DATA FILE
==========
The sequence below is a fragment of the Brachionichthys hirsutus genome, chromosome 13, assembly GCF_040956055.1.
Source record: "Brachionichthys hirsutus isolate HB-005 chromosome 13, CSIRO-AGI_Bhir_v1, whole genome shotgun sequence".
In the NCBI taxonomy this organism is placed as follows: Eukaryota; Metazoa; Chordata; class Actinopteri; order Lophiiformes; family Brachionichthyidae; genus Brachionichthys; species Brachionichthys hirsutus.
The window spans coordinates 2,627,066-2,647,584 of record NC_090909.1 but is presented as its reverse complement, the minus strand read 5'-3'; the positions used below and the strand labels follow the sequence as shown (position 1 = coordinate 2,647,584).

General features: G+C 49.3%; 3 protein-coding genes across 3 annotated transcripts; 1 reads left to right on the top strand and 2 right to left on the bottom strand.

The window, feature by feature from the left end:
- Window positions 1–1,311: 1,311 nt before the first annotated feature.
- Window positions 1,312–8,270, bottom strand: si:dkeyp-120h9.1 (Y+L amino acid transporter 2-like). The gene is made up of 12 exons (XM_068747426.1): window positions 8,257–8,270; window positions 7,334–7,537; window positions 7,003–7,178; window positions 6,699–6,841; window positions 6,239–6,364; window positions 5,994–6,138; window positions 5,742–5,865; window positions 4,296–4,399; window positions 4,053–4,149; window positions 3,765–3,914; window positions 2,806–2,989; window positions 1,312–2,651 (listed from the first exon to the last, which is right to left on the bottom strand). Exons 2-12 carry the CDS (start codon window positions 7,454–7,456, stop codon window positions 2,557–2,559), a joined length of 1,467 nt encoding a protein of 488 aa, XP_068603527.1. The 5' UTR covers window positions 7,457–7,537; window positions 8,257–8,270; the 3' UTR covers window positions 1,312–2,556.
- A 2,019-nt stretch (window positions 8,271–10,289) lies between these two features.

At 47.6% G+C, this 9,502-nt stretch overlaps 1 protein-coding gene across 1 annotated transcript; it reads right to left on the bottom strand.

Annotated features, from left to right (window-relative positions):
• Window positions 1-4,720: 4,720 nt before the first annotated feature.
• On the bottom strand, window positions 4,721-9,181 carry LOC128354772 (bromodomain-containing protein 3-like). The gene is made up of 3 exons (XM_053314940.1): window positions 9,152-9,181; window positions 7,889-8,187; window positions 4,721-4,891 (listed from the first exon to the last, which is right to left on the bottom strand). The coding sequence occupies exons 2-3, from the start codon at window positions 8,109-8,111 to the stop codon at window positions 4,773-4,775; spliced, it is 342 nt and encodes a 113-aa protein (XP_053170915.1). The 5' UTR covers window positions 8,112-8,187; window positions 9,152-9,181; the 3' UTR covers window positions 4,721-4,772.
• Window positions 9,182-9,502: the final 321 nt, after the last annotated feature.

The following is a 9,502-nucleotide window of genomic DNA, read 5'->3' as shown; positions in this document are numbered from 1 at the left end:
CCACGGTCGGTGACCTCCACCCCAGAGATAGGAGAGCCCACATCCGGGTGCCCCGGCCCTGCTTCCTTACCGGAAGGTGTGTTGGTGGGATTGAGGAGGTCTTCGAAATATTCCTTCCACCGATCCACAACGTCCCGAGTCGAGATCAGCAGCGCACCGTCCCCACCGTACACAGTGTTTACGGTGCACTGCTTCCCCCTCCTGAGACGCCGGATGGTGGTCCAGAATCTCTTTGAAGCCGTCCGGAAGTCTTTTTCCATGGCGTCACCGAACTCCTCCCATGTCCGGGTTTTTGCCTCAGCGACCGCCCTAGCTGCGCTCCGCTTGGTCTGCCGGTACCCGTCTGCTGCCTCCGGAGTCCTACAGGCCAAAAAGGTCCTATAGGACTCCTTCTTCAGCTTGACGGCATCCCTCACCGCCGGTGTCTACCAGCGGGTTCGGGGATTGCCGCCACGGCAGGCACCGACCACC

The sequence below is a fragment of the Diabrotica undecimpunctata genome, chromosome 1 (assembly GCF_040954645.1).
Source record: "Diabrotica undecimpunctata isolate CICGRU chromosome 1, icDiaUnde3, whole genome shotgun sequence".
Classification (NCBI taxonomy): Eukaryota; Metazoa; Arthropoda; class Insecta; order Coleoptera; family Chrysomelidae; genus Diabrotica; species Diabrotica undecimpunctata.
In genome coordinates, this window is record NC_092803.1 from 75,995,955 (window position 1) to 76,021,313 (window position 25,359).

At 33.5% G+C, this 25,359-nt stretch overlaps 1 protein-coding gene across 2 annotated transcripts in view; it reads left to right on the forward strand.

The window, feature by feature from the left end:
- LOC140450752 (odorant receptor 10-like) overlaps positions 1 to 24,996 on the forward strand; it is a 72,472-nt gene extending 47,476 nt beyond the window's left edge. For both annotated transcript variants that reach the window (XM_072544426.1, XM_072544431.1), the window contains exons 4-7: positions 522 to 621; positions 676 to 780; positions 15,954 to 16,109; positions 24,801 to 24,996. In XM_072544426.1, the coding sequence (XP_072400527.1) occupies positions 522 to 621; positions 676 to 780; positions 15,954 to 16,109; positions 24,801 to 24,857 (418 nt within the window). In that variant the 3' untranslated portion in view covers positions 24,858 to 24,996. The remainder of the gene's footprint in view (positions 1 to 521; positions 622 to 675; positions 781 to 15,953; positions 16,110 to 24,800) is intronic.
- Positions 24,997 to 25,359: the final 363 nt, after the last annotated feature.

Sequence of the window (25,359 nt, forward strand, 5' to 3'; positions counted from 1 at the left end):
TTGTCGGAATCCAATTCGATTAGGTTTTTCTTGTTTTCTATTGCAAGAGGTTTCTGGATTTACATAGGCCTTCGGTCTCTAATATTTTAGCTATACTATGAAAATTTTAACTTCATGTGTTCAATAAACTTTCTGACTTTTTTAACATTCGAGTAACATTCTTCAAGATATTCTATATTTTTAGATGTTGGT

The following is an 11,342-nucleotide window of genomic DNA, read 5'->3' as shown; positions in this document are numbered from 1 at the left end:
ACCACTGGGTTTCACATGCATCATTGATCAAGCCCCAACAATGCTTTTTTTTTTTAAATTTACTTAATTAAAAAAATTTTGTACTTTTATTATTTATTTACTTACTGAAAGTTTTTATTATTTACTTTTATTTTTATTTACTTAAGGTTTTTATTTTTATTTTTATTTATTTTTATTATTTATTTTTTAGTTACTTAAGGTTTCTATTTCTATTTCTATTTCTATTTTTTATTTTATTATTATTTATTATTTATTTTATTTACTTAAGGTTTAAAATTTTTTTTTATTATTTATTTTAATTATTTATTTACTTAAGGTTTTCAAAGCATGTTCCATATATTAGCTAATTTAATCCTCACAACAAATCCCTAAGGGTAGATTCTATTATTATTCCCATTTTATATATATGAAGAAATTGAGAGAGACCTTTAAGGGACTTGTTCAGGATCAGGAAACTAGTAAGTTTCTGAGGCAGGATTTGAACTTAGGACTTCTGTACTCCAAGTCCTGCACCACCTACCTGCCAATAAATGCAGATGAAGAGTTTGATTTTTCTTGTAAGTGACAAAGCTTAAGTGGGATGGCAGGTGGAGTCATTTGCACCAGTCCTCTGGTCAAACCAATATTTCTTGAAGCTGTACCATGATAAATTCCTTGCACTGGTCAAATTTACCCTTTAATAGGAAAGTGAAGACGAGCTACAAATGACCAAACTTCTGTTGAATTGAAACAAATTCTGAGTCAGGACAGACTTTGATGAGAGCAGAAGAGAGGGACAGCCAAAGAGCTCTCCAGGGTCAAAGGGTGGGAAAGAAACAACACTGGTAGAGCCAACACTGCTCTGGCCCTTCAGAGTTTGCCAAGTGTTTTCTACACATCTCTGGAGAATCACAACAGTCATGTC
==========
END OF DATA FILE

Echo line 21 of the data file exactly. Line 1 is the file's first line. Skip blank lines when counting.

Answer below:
At 33.5% G+C, this 25,359-nt stretch overlaps 1 protein-coding gene across 2 annotated transcripts in view; it reads left to right on the forward strand.